The relative importance of adolescent skills and behaviors for adult earnings: A cross-national study
Seeking convergent findings in five data sets from four countries, we assess the relative importance of adolescent skills and behaviors for completed schooling and labor market success in adulthood. We provide a framework for classifying "noncognitive" skills and use data designed by developmental psychologists to provide reliable measures of a variety of achievement and behavioral skills assessed between ages 13 and 16. Results show that adolescent achievement, particularly math achievement, is a stronger predictor of completed schooling than measures of noncognitive skills. Achievement skills also out-predict noncognitive skills with regard to adult earnings, although the differences are not as striking.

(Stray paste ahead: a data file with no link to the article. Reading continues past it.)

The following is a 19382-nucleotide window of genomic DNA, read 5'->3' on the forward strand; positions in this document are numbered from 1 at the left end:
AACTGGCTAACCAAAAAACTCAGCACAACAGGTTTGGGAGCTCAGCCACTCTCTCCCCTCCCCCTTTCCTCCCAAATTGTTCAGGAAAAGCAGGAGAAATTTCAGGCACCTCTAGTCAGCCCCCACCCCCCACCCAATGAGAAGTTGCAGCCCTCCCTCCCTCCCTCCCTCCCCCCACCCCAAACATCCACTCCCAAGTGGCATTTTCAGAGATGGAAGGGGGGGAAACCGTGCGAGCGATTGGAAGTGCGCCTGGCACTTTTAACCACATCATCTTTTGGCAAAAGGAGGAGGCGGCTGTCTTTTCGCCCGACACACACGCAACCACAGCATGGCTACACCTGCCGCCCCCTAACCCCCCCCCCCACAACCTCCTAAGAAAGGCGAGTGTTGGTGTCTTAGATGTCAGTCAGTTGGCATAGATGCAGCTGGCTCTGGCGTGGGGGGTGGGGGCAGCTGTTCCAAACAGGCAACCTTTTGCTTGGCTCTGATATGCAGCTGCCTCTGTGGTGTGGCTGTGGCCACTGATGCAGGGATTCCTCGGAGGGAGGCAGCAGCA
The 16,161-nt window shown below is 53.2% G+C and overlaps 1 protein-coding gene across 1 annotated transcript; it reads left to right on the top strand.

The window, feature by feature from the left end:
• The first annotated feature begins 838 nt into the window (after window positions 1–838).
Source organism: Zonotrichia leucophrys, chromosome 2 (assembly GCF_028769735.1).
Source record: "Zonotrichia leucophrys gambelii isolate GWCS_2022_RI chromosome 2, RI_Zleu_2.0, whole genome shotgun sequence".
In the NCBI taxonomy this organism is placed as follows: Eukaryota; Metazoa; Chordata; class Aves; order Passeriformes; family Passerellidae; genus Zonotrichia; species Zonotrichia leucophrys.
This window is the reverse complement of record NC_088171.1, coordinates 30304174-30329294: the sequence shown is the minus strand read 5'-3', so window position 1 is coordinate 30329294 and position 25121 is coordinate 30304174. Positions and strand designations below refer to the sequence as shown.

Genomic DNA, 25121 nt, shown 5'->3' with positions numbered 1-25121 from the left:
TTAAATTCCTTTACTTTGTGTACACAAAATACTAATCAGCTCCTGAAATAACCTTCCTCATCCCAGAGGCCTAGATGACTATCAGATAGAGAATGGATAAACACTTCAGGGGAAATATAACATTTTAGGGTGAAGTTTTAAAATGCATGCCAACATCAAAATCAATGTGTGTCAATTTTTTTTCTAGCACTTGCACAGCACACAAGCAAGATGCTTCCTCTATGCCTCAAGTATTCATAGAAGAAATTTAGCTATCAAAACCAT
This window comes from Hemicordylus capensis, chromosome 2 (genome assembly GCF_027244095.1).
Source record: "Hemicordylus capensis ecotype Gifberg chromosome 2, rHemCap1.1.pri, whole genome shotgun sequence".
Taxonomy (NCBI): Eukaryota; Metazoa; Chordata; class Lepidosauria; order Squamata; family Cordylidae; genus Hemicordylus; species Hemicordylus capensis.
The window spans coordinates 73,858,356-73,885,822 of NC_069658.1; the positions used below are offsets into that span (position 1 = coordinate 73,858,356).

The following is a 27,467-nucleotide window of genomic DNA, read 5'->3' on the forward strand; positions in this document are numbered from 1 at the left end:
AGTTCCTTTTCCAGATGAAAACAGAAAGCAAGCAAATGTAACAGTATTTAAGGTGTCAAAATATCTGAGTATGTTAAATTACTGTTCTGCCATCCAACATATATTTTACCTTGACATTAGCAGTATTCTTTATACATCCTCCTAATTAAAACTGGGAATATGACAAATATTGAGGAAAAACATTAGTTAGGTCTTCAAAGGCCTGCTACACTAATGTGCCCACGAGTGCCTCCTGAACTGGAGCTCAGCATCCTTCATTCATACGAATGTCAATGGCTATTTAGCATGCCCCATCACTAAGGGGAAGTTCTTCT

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University of California at Santa Barbara, Economics Working Paper Series
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